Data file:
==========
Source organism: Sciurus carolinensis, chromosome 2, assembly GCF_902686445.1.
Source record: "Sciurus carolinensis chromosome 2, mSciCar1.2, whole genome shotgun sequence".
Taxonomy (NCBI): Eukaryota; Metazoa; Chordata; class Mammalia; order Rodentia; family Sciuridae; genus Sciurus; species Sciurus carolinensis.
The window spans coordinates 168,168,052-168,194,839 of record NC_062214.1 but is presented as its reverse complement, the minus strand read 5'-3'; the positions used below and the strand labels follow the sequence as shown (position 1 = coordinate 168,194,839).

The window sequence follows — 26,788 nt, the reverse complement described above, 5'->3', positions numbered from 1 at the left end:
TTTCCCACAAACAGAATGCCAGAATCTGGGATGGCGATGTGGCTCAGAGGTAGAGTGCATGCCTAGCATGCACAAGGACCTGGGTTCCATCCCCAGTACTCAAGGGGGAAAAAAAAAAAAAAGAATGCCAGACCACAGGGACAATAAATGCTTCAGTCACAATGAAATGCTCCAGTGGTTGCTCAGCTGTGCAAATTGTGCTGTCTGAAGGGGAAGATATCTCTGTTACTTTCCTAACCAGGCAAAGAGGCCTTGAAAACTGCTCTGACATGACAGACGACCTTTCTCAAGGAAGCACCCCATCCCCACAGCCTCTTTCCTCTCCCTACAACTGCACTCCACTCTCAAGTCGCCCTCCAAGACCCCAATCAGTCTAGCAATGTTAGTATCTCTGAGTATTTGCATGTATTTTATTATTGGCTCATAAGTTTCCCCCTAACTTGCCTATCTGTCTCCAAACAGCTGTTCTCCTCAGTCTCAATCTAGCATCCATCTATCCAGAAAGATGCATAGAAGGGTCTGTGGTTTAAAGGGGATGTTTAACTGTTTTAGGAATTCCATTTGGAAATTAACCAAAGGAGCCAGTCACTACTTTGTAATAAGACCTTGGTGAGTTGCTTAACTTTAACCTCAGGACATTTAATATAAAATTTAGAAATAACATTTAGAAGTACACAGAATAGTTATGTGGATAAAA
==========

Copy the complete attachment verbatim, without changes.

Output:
Source organism: Sciurus carolinensis, chromosome 2, assembly GCF_902686445.1.
Source record: "Sciurus carolinensis chromosome 2, mSciCar1.2, whole genome shotgun sequence".
Taxonomy (NCBI): Eukaryota; Metazoa; Chordata; class Mammalia; order Rodentia; family Sciuridae; genus Sciurus; species Sciurus carolinensis.
The window spans coordinates 168,168,052-168,194,839 of record NC_062214.1 but is presented as its reverse complement, the minus strand read 5'-3'; the positions used below and the strand labels follow the sequence as shown (position 1 = coordinate 168,194,839).

The window sequence follows — 26,788 nt, the reverse complement described above, 5'->3', positions numbered from 1 at the left end:
TTTCCCACAAACAGAATGCCAGAATCTGGGATGGCGATGTGGCTCAGAGGTAGAGTGCATGCCTAGCATGCACAAGGACCTGGGTTCCATCCCCAGTACTCAAGGGGGAAAAAAAAAAAAAAGAATGCCAGACCACAGGGACAATAAATGCTTCAGTCACAATGAAATGCTCCAGTGGTTGCTCAGCTGTGCAAATTGTGCTGTCTGAAGGGGAAGATATCTCTGTTACTTTCCTAACCAGGCAAAGAGGCCTTGAAAACTGCTCTGACATGACAGACGACCTTTCTCAAGGAAGCACCCCATCCCCACAGCCTCTTTCCTCTCCCTACAACTGCACTCCACTCTCAAGTCGCCCTCCAAGACCCCAATCAGTCTAGCAATGTTAGTATCTCTGAGTATTTGCATGTATTTTATTATTGGCTCATAAGTTTCCCCCTAACTTGCCTATCTGTCTCCAAACAGCTGTTCTCCTCAGTCTCAATCTAGCATCCATCTATCCAGAAAGATGCATAGAAGGGTCTGTGGTTTAAAGGGGATGTTTAACTGTTTTAGGAATTCCATTTGGAAATTAACCAAAGGAGCCAGTCACTACTTTGTAATAAGACCTTGGTGAGTTGCTTAACTTTAACCTCAGGACATTTAATATAAAATTTAGAAATAACATTTAGAAGTACACAGAATAGTTATGTGGATAAAA